New York’s highest court, the Court of Appeals, has never held that an imputation of homosexuality is per se defamatory. The only categories of statements that the Court of Appeals has ruled do not require a showing of special damages are “statements (i) charging plaintiff with a serious crime; (ii) that tend to injure another in his or her trade, business or profession; (iii) that plaintiff has a loathsome disease; or (iv) imputing unchastity” to another person. Nevertheless, a long line of cases in New York’s four intermediate appellate courts, called Appellate Divisions, established the false imputation of homosexuality as a de facto fifth category of defamation per se.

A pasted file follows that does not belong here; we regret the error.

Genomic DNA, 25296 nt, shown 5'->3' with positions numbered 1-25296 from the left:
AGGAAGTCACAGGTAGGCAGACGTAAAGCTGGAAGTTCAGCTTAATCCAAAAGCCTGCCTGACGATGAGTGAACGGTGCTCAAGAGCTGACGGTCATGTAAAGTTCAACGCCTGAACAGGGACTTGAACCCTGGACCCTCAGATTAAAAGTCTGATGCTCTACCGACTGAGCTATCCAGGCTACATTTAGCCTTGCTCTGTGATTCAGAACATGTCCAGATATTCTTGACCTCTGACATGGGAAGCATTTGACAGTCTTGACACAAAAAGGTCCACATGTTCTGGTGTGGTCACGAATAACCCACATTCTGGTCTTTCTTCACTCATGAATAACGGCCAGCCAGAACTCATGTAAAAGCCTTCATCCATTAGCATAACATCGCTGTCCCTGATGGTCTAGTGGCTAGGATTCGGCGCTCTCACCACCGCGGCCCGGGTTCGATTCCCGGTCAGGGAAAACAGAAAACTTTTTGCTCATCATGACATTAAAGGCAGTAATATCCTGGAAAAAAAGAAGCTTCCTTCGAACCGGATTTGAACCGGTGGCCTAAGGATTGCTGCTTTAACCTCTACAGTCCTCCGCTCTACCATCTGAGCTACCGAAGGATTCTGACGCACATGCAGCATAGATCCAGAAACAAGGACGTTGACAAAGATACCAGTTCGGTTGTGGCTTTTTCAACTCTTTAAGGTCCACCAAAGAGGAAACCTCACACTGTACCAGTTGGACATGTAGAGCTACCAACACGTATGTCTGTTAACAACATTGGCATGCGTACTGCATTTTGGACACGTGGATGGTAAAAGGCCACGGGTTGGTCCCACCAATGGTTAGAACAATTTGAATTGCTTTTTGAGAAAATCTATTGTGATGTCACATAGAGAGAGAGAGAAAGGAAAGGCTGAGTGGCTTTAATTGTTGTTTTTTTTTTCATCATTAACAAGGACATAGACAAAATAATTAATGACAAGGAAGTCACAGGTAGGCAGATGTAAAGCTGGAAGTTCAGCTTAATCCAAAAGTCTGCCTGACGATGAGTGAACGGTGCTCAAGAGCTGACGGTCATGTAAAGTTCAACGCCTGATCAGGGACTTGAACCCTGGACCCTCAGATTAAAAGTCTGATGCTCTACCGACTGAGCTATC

In the years leading up to Yonaty, the reasoning of these Appellate Division decisions, to the extent they provided reasoning at all, grew more and more outdated. For example, some decisions stated that homosexuality was a category of defamation per se because legal sanctions against homosexuals remained on the books. Negative public opinions of homosexuality were also cited as a justification for the rule. But in the present day, sex with a person of the same gender is no longer a crime anywhere in the United States, laws have been passed protecting homosexuals from discrimination, and other legal constraints have been lifted. Public opinion has changed rapidly, with more and more Americans supporting measures to provide full equality for gay people, such as legalizing same-sex marriage. Indeed, the New York legislature voted to allow same-sex marriage on June 24, 2011, just weeks after the lower court’s decision in Yonaty.